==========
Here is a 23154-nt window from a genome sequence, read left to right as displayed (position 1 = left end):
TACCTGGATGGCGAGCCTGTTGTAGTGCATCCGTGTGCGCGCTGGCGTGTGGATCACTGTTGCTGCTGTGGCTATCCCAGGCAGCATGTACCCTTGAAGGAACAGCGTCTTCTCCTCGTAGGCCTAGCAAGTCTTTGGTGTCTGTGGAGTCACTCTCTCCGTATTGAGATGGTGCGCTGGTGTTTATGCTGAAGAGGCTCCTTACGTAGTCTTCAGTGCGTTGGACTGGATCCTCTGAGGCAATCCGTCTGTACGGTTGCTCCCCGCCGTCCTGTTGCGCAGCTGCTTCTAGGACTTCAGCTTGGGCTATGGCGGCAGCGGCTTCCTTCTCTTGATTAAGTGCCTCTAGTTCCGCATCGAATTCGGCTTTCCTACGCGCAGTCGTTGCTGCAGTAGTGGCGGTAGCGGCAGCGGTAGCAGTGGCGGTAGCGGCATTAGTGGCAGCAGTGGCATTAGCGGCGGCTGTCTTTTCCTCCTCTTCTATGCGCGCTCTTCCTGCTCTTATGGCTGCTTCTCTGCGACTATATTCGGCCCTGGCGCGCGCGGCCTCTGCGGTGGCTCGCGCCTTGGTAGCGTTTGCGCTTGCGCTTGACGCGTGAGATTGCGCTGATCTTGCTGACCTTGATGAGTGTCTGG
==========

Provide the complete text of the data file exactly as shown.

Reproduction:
Here is a 23154-nt window from a genome sequence, read left to right as displayed (position 1 = left end):
TACCTGGATGGCGAGCCTGTTGTAGTGCATCCGTGTGCGCGCTGGCGTGTGGATCACTGTTGCTGCTGTGGCTATCCCAGGCAGCATGTACCCTTGAAGGAACAGCGTCTTCTCCTCGTAGGCCTAGCAAGTCTTTGGTGTCTGTGGAGTCACTCTCTCCGTATTGAGATGGTGCGCTGGTGTTTATGCTGAAGAGGCTCCTTACGTAGTCTTCAGTGCGTTGGACTGGATCCTCTGAGGCAATCCGTCTGTACGGTTGCTCCCCGCCGTCCTGTTGCGCAGCTGCTTCTAGGACTTCAGCTTGGGCTATGGCGGCAGCGGCTTCCTTCTCTTGATTAAGTGCCTCTAGTTCCGCATCGAATTCGGCTTTCCTACGCGCAGTCGTTGCTGCAGTAGTGGCGGTAGCGGCAGCGGTAGCAGTGGCGGTAGCGGCATTAGTGGCAGCAGTGGCATTAGCGGCGGCTGTCTTTTCCTCCTCTTCTATGCGCGCTCTTCCTGCTCTTATGGCTGCTTCTCTGCGACTATATTCGGCCCTGGCGCGCGCGGCCTCTGCGGTGGCTCGCGCCTTGGTAGCGTTTGCGCTTGCGCTTGACGCGTGAGATTGCGCTGATCTTGCTGACCTTGATGAGTGTCTGG